Search and Seizure History as Conversation: A Reply to Bruce P. Smith
Ohio State Journal of Criminal Law, Vol. 6, No. 765, 2009
48 Pages Posted: 14 Feb 2010
Date Written: February 10, 2010
This article argues that American legal history is best understood as a conversation between elites and the hoi-poloi. Correspondingly, constitutional interpretation can best be understood as in important part a conversation between the dead and the living. This conversational understanding allows modern interpreters to draw important and practical lessons for the meaning of the Constitution today. The article distinguishes "lessons" from "rules," however, and spends some significant space exploring how to divine lessons and their practical value. Along the way, the article explores what should count as "evidence" for historical claims and for claims supporting drawing a lesson. The piece also examines how great political events in American history can be of use in resolving very specific modern legal controversies and why such great events should, as a normative matter, often be given more weight than purported evidence of specific, original intent. The piece's ultimate goal is to defend a particular version of the conversational approach to the Constitution that is of most relevance in interpreting the Fourth Amendment to that Constitution.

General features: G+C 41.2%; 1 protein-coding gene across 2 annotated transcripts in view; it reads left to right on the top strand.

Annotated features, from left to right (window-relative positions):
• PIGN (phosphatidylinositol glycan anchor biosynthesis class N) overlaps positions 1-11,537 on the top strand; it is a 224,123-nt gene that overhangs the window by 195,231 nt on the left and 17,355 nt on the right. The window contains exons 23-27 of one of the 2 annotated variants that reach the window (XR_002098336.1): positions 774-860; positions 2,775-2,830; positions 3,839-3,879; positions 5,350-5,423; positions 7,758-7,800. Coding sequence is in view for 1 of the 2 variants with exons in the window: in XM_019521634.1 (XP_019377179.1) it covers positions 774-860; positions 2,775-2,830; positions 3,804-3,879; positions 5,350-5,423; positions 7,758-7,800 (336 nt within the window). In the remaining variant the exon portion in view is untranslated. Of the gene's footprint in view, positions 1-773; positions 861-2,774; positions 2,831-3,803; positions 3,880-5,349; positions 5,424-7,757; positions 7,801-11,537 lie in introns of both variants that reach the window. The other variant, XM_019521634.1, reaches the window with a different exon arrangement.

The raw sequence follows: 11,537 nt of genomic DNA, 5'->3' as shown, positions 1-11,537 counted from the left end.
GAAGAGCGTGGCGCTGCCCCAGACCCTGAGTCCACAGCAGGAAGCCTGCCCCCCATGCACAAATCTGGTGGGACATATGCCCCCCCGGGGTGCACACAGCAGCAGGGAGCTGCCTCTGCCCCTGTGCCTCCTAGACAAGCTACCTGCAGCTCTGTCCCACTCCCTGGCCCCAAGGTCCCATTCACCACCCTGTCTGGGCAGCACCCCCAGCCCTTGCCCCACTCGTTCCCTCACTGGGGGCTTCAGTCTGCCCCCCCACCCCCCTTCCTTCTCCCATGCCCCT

Keywords: Fourth Amendment, constitutional interpretation, conversational approach to history, original intent, conversations, history, rules, lessons, searches, seizures, Reconstruction, framers' intent, the Founding, race
JEL Classification: H10
Suggested Citation: Suggested Citation